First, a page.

Or consider the ongoing issues with GamerGate harassment or how easy it is to turn social media into an unlimited firehose of abuse. In the past, what would be the opportunity cost for thousands of people to bombard a target – whether it be Brianna Wu or the Nashville Tennessean – with threats and hate speech? You’ve got to sit down, write something out, put it in an envelope, find an address to send it to, pay for a stamp and get it in the mail – who the hell has time for that? Now you can just dash off something threatening with a single click, and rally thousands of like-minded people to do the same – when a couple of decades ago, you might have been hard-pressed to locate thousands of like-minded people, let alone connect with them. Now Reddit and Twitter have done it for you.
I keep going back to Neal Stephenson’s The Diamond Age for this, and the Neo-Victorian society that concluded that the solutions to these technological issues could not be technological: it had to be cultural. Our notional asshole above, in addition to having to find stationery and stamps and everything else, had to contend with the fact that society would frown on what he (almost always he, for some reason) was doing. Now he’s just one angry tweeter in a storm of thousands, with the protection that comes from just being a face in the crowd and (to borrow a line from WWII airpower doctrine) the fact that the bomber will always get through. You can’t block all 10,000 harassing tweeters, not with accuracy and precision. In the end, you either have to just let it happen or retreat and bail out altogether. Neither of which seems to be an acceptable solution, but right now, we don’t have door number three.
I don’t know if it’s manners, or norms, or what it is. It’s just that there used to be some things that were clearly beyond the pale. Some people misused those manners and norms, and so apparently the decision was taken that rather than curb the misuse, we should throw out the idea of manners and norms altogether. And now we’re reaping all the benefits – there are no standards of conduct, and no ways of enforcing the old ones without making trouble. Call out the guy smoking on the train platform beneath the “No Smoking” sign, and you’re the asshole. Writ large, there’s nobody to call you out if you decide to say something completely different one day from what you said 24 hours earlier. Everyone gets their own opinion, everyone gets their own facts, and the results are predictable.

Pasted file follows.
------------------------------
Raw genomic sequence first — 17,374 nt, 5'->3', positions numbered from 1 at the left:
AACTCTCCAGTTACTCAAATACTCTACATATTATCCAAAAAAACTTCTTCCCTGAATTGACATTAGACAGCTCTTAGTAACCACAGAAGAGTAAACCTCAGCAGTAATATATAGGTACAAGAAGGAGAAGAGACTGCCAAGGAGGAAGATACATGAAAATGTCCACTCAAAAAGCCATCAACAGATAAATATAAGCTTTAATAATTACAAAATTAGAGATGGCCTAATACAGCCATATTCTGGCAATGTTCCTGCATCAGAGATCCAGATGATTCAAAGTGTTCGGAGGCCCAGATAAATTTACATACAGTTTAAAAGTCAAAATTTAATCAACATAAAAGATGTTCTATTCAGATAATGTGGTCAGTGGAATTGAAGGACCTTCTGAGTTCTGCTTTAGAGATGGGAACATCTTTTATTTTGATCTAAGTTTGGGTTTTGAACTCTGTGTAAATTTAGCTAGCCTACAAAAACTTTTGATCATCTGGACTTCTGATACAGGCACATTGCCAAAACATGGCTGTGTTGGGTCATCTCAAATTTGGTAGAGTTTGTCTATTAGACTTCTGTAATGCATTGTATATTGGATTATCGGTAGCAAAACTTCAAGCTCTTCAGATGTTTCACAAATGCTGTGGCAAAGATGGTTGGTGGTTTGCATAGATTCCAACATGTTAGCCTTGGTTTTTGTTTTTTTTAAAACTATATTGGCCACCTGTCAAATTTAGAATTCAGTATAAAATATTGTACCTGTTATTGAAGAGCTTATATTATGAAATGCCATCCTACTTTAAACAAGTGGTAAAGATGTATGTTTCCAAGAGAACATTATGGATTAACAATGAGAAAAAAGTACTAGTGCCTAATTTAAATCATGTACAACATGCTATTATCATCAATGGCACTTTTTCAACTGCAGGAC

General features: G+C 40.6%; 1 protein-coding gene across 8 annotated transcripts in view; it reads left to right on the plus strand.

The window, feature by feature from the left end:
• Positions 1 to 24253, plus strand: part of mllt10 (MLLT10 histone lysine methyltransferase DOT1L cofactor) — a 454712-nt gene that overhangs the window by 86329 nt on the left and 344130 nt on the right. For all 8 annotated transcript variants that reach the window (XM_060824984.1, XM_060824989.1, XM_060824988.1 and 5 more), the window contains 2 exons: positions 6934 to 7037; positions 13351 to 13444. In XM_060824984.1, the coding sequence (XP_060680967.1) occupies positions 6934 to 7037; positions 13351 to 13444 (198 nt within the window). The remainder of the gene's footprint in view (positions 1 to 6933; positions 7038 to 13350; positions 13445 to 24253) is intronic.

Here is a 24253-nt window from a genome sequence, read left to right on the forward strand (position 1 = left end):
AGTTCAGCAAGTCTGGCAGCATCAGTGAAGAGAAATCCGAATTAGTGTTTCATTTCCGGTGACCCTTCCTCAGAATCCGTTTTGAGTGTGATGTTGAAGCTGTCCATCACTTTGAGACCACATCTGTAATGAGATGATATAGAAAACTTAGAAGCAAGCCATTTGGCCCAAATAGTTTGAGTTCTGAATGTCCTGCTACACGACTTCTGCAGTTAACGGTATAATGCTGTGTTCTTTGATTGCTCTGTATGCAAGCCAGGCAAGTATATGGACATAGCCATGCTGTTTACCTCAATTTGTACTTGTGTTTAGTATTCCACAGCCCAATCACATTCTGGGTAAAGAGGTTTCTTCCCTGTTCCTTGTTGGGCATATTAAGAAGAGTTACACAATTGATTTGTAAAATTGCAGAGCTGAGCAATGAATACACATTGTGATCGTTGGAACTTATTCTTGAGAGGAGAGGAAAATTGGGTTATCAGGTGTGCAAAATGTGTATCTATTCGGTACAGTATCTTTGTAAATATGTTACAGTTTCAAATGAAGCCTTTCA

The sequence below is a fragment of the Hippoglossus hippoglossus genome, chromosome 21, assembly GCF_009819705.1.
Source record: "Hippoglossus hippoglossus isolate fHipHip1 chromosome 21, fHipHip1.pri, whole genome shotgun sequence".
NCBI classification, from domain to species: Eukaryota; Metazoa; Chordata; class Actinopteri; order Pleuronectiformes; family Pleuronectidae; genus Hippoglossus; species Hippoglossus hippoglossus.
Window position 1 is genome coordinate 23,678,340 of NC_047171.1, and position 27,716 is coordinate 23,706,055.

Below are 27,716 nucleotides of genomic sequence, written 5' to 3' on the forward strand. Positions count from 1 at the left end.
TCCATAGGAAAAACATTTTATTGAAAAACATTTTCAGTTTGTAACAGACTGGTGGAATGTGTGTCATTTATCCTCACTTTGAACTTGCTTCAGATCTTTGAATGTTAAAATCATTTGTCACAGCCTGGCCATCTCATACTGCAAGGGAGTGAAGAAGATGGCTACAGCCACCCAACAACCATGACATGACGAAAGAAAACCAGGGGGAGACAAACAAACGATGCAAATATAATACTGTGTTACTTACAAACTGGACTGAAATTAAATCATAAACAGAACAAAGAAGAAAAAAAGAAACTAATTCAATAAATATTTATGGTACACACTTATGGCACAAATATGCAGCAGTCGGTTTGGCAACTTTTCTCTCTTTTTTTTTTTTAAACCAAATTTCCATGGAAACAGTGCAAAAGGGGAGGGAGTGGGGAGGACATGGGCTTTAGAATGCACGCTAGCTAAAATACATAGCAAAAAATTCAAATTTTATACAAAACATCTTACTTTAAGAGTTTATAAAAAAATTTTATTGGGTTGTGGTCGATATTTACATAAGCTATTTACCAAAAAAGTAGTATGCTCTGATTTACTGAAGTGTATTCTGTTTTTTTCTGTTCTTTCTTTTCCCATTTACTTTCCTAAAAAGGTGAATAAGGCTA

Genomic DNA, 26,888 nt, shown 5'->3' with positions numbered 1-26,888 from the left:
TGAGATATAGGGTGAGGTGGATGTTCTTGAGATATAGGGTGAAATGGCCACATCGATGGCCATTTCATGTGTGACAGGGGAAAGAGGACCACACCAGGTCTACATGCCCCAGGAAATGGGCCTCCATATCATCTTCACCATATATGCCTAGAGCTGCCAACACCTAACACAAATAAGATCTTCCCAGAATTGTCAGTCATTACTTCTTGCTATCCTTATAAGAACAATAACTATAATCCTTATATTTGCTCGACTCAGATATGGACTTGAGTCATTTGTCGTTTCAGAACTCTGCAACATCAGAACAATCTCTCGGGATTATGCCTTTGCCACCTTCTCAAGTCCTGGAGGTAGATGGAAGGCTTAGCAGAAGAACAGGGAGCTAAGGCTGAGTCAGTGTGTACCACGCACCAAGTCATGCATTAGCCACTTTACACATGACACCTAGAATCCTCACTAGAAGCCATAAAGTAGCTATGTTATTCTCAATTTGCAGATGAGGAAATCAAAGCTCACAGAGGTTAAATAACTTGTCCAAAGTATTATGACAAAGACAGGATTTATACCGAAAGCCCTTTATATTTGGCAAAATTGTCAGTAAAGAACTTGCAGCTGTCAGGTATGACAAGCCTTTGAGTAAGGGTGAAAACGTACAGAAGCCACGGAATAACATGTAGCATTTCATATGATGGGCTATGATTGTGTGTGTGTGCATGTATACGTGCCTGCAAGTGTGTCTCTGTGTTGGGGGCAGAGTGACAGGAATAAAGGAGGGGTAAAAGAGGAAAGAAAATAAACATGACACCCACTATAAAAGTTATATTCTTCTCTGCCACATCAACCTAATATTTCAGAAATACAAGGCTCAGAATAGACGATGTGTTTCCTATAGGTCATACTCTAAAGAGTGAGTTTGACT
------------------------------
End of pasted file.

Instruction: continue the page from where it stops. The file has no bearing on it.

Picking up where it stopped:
Ian Malcolm’s Jurassic Park warning about dinosaur DNA is even more apt when you consider that we’ve put equal access to the most powerful communication instrument in the world into the hands of everyone, with no rules and no safety catch: “you’ve spent so much time thinking HOW you could do it that you never considered whether you SHOULD.” We’ve put the entire elementary school out to recess with only one teacher supervising, and that teacher just keeled over. And when you decide that whatever you want to do is fine, without any sort of societal framework to contain it, you get everything from people blowing stoplights because it’s inconvenient to Donald Trump as the leading candidate to be the Republican nominee for President of the United States.
Yes, some things were always this bad, and it’s just now becoming easy for people to see. But we’ve also created entirely new ways to make things worse, eroded the things that helped prevent them getting worse, and we aren’t going to get them back into the bottle. It’s past time to start thinking of how we can make a society that makes it possible to live with what we’ve done to ourselves.